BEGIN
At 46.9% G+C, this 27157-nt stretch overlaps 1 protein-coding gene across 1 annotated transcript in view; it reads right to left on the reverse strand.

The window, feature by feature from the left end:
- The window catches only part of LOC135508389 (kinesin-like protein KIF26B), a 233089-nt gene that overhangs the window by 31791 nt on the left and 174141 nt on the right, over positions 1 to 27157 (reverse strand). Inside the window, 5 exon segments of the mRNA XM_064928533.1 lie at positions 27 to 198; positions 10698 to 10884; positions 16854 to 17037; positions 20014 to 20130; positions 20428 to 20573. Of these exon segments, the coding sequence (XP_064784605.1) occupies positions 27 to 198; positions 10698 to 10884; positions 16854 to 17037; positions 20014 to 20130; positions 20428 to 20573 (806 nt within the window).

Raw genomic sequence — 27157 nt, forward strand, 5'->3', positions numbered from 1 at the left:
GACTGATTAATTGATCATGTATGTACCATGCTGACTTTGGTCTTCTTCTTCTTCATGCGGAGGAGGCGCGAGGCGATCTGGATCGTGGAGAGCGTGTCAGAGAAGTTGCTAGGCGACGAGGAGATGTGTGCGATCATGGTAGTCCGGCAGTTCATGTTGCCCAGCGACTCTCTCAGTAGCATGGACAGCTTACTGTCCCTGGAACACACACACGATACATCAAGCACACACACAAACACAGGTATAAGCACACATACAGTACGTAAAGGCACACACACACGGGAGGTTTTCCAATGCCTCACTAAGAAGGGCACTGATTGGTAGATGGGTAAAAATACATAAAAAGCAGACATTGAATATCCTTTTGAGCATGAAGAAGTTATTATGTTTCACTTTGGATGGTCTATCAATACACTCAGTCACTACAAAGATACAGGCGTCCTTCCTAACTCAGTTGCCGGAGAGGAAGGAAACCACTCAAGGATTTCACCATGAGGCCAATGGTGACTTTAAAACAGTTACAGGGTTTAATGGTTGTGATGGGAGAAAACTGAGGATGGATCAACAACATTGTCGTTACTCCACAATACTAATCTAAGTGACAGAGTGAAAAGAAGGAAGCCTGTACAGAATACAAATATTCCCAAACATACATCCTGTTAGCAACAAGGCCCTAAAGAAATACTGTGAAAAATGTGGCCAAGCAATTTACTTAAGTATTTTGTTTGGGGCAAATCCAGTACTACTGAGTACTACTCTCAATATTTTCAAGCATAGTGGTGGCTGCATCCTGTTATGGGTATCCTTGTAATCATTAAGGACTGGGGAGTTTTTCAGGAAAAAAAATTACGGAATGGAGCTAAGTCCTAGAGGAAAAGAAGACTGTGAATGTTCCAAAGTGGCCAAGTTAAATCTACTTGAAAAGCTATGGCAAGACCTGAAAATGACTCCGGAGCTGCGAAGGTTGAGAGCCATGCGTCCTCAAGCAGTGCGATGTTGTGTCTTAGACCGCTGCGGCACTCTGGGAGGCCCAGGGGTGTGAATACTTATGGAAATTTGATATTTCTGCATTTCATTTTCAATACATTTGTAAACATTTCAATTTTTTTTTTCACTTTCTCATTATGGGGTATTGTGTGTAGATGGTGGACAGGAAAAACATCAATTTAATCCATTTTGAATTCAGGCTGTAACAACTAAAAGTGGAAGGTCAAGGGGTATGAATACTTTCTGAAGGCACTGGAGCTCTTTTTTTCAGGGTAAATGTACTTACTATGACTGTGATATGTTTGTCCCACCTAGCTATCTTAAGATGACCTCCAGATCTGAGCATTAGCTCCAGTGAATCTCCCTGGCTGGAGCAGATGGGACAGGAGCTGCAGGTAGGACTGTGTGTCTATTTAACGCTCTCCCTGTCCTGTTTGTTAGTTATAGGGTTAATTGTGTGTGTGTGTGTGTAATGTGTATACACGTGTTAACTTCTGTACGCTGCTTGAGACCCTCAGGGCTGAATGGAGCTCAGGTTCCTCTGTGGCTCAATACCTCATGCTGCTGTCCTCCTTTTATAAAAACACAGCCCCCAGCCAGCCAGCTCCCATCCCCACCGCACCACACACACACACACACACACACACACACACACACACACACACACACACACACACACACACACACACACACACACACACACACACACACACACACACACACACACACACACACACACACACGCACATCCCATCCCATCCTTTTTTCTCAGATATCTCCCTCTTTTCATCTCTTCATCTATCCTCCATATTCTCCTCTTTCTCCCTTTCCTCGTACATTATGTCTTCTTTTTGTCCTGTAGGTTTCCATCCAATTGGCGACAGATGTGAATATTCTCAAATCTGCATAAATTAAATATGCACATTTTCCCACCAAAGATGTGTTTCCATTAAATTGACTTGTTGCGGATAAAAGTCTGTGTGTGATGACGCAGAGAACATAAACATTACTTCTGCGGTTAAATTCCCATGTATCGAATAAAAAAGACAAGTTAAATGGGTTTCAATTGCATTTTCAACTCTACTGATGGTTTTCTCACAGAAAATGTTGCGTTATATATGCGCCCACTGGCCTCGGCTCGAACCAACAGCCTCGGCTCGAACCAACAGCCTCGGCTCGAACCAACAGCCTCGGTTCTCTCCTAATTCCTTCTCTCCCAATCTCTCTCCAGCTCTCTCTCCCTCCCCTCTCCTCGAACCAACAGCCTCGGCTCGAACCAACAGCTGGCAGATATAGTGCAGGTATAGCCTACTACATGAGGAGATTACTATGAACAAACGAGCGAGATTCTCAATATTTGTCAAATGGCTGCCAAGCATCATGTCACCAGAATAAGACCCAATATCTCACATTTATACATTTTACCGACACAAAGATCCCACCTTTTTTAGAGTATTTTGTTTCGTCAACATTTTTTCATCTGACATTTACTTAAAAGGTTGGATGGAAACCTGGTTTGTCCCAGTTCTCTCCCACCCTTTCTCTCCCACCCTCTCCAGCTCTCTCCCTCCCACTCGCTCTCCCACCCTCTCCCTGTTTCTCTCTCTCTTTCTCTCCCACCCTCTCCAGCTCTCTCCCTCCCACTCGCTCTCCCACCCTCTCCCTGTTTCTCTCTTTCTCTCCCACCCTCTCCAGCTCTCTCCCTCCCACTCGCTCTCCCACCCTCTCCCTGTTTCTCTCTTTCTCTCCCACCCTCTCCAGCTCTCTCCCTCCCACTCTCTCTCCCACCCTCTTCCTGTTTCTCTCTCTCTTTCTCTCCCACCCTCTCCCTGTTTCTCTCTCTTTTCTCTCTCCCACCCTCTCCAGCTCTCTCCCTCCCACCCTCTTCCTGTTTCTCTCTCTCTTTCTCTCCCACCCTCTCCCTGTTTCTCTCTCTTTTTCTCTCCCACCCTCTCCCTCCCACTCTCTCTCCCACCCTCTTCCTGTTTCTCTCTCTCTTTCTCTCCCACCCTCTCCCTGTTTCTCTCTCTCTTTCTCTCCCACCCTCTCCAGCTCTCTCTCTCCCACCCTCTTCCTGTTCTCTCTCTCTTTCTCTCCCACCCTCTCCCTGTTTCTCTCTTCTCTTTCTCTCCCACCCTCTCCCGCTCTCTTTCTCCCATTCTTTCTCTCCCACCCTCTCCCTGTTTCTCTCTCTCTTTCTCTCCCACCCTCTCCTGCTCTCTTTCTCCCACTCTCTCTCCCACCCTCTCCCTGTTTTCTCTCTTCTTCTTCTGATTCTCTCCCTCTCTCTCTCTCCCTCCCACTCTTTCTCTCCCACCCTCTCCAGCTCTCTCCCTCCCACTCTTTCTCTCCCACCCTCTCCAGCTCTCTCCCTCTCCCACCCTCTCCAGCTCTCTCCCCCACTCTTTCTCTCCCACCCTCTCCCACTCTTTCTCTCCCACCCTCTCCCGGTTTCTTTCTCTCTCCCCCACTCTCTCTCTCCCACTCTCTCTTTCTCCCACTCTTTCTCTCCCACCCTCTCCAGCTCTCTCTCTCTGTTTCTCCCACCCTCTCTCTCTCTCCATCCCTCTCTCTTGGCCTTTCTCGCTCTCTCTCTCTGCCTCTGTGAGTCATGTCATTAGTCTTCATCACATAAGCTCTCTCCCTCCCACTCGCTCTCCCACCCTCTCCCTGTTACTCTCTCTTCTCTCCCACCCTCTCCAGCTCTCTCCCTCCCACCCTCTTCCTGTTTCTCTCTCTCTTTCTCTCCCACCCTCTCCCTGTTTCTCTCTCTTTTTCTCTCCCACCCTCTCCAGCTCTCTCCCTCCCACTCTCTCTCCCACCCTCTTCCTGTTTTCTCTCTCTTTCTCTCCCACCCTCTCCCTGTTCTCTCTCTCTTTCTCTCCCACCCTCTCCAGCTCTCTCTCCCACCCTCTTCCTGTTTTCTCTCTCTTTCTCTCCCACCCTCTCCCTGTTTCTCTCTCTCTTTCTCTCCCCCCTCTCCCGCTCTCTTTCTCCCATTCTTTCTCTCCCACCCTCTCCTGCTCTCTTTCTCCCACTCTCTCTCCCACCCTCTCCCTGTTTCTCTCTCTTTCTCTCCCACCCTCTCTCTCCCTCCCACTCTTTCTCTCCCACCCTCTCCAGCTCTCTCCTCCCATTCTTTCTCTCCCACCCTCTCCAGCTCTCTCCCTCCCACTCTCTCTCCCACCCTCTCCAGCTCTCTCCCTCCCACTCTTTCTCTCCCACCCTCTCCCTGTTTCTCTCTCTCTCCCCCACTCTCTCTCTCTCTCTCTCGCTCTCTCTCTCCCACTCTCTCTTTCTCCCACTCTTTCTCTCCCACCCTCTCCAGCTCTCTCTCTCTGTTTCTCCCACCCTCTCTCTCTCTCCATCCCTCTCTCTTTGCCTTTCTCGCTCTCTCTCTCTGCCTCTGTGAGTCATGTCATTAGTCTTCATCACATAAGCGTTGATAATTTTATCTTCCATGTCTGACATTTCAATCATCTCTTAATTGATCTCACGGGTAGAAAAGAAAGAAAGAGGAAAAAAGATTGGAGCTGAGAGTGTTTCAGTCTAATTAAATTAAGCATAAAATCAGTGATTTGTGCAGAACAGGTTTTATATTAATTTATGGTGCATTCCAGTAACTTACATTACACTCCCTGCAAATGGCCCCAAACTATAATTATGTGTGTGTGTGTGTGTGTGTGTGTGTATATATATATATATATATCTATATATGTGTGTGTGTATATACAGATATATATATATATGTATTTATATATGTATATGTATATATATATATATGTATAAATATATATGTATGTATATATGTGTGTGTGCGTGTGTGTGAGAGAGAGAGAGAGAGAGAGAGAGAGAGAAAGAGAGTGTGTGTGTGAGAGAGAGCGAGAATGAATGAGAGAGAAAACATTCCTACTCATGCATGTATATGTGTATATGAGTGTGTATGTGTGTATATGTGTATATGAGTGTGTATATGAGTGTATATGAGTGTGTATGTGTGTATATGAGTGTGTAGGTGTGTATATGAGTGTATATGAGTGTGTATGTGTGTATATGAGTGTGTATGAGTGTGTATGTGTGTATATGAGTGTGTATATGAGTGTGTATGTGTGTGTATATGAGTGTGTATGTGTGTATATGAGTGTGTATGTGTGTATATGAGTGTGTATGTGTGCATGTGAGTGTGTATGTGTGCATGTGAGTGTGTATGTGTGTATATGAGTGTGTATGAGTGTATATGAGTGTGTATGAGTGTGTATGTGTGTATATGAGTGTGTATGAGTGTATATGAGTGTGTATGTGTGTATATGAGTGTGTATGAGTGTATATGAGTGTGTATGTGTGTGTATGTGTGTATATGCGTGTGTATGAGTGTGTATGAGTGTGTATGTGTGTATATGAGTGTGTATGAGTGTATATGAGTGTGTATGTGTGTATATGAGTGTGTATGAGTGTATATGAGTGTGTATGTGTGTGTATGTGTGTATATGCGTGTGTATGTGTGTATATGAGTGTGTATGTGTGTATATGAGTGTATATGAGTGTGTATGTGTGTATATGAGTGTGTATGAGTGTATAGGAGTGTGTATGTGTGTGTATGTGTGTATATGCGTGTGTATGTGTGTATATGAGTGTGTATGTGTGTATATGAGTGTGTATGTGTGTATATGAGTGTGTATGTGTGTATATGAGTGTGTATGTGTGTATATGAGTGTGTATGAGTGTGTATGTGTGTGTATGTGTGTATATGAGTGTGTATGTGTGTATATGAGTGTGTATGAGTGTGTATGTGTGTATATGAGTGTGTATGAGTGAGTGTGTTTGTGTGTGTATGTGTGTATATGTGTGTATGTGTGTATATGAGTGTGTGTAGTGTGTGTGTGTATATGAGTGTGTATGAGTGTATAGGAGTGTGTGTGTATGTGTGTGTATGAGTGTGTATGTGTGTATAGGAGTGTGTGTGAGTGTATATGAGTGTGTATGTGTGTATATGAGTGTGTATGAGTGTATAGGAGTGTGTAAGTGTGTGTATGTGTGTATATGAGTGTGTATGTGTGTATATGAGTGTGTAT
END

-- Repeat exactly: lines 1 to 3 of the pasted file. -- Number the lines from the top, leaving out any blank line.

At 46.9% G+C, this 27157-nt stretch overlaps 1 protein-coding gene across 1 annotated transcript in view; it reads right to left on the reverse strand.

The window, feature by feature from the left end:
- The window catches only part of LOC135508389 (kinesin-like protein KIF26B), a 233089-nt gene that overhangs the window by 31791 nt on the left and 174141 nt on the right, over positions 1 to 27157 (reverse strand). Inside the window, 5 exon segments of the mRNA XM_064928533.1 lie at positions 27 to 198; positions 10698 to 10884; positions 16854 to 17037; positions 20014 to 20130; positions 20428 to 20573. Of these exon segments, the coding sequence (XP_064784605.1) occupies positions 27 to 198; positions 10698 to 10884; positions 16854 to 17037; positions 20014 to 20130; positions 20428 to 20573 (806 nt within the window).